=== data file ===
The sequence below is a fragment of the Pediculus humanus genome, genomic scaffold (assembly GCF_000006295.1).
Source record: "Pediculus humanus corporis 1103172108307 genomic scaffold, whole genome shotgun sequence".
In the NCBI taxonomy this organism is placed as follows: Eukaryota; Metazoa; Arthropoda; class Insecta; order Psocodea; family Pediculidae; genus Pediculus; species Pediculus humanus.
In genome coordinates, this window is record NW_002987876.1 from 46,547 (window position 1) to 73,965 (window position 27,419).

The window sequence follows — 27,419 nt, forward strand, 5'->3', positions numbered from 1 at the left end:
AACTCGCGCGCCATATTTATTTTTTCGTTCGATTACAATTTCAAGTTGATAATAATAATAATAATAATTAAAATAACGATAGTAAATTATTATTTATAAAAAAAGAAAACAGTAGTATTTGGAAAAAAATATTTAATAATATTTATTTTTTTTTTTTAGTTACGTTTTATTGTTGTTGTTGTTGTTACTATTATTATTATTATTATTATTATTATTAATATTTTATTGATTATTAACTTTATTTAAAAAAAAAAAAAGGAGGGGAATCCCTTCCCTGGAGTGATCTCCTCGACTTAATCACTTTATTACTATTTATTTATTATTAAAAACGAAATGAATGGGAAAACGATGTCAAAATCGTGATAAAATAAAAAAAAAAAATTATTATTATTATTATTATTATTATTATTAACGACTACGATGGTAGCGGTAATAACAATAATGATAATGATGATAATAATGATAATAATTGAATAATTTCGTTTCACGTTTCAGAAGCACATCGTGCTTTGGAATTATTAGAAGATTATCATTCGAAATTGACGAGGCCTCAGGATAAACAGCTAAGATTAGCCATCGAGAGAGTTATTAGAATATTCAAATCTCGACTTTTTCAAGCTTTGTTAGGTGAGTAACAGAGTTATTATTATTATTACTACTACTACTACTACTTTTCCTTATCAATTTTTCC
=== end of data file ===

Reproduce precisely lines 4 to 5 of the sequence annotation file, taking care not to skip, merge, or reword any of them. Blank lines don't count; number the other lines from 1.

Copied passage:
In genome coordinates, this window is record NW_002987876.1 from 46,547 (window position 1) to 73,965 (window position 27,419).

The window sequence follows — 27,419 nt, forward strand, 5'->3', positions numbered from 1 at the left end: